Palau is a scattering of tiny islands in the Western Pacific, swathed in the brilliant turquoise water that signals coral reefs just below the surface.
All together, Palau’s islands cover just 170 square miles and its population is only 20,000. But Palau is leading the world in coral reef and island conservation efforts.
In 2005, then President Tommy Remengesau, Jr. committed his nation to preserving an astounding 30 percent of their near-shore marine resources and 20 percent of their terrestrial resources by 2020.
With The Nature Conservancy’s help, Remengesau launched the Micronesia Challenge in 2006, inspiring neighboring countries to match Palau’s bold conservation commitment.
Now, the ripple effects of this precedent-setting campaign are being felt halfway around the world, where there is movement from the Conservancy and several governments to launch a similar challenge in the Caribbean.
“For Palau, the environment is our economy,” says Remengesau. "Our people rely on the food and income the reefs provide — and coming generations will, too.”
Remengesau understands that Micronesia’s coral reefs are part of a massive interconnected system that weaves throughout the Western Pacific. And other Micronesian governments agree. The Federated States of Micronesia, the Republic of the Marshall Islands, U.S. Territory of Guam and the U.S. Commonwealth of the Northern Mariana Islands all signed on to the Micronesia Challenge.
“On our small planet, the actions of one affect all, and if islands fail to stand together to protect our natural resources and cultural pasts, we will have no future,” he explains.
Through the five participating governments, the Micronesia Challenge covers 6.7 million square kilometers of ocean, an area the size of the continental United States — including some of the most legendary dive sites in the world. It will help protect 483 coral species — that's 61 percent of all known corals.
“The Challenge builds on more than a decade of the Conservancy’s work with partners in Micronesia,” explains Bill Raynor, director of the Conservancy’s Micronesia Program. “It takes our early achievements to a large enough scale to ensure sustainability and it’s bringing many partners together. Most importantly, it mobilizes resources for people and nature.”
The Micronesia Challenge requires reliable long-term funding as well. Each jurisdiction is developing a financial sustainability plan that will include new local sources of sustained support, such as tourism and development fees.
In Palau, for example, recent legislation imposes a visitor’s fee that, combined with income from a proposed trust fund established through public and private donations, will provide complete funding for the management of Palau’s expanding protected area system.
The Nature Conservancy joined with Conservation International to kick off the Micronesia Challenge with a joint grant of $6 million. The islands then leveraged that funding to secure a matching grant from the multinational funding agency, the Global Environmental Facility. Together, they are engaging other international funders — agencies, organizations and governments — to fill the gaps.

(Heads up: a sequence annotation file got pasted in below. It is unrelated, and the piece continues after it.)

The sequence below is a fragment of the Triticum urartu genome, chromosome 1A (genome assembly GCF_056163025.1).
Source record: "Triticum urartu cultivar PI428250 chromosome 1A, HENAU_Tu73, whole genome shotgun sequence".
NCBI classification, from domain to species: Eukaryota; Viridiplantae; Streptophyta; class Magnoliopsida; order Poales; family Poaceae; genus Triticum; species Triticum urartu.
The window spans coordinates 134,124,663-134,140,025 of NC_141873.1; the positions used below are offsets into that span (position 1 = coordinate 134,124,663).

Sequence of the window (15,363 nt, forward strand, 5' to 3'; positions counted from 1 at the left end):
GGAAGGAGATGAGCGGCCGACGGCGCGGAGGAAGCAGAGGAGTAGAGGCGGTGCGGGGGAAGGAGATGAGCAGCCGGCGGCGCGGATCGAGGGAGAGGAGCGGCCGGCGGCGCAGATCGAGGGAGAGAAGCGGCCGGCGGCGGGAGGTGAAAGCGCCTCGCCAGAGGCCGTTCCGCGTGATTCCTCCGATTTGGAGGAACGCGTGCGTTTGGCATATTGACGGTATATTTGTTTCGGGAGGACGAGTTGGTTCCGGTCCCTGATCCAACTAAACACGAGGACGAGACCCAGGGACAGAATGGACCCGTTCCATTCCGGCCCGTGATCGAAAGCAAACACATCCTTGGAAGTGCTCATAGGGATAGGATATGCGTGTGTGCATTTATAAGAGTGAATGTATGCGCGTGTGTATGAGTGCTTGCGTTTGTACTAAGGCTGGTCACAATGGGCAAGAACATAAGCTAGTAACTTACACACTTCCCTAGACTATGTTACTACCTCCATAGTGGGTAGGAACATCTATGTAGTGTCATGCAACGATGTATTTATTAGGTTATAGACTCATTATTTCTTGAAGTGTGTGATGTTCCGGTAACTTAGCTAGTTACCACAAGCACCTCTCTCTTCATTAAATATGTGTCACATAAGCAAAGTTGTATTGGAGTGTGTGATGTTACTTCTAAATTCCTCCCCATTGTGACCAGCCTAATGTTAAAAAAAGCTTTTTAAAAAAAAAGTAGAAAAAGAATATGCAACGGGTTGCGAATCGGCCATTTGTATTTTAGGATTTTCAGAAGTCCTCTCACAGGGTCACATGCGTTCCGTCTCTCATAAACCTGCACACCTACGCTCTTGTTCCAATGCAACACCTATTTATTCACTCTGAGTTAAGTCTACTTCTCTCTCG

For the Micronesia Challenge countries, the commitment to conserve a large percentage of their natural resources was a big step. But it was just the first step.
The Challenge calls for a network of effectively managed protected areas linked across the region.
The Conservancy and our partners are helping the island nations identify the most biologically rich and sensitive places to set aside as protected areas. We are also assisting in the development of management plans and training local land stewards to monitor and protect the health of protected areas. All countries have made tangible progress over the past year.
Palau's Ngardok Nature Reserve, which protects Micronesia’s largest freshwater lake, was the first site to be officially included in Palau’s protected area network — ensuring that the reserve will have access to technical assistance and sustainable financing. More new protected areas have since been added to the network.
“We have worked together — as five leaders who love our islands — to lay the foundation for a partnership that will serve our people forever,” says Remengesau.
In addition to the Micronesia Challenge, Remengesau's presidency had an impressive track record of protecting nature for the well-being of his own people and the world. He signed a total ban on shark finning, deep-sea bottom trawling and the live reef fish trade in Palau. He also established a dedicated Ministry for Natural Resources, Environment and Tourism, and signed the Protected Area Network Act, legislation that ensures long term financial sustainability of the network.
“President Remengesau’s vision not only brought the leaders of Micronesia together, but he kindled a global movement to conserve reefs and islands,” says Raynor. “His vision led to the Global Island Partnership and similar commitments in the Caribbean and the Coral Triangle. He is a truly inspirational leader.”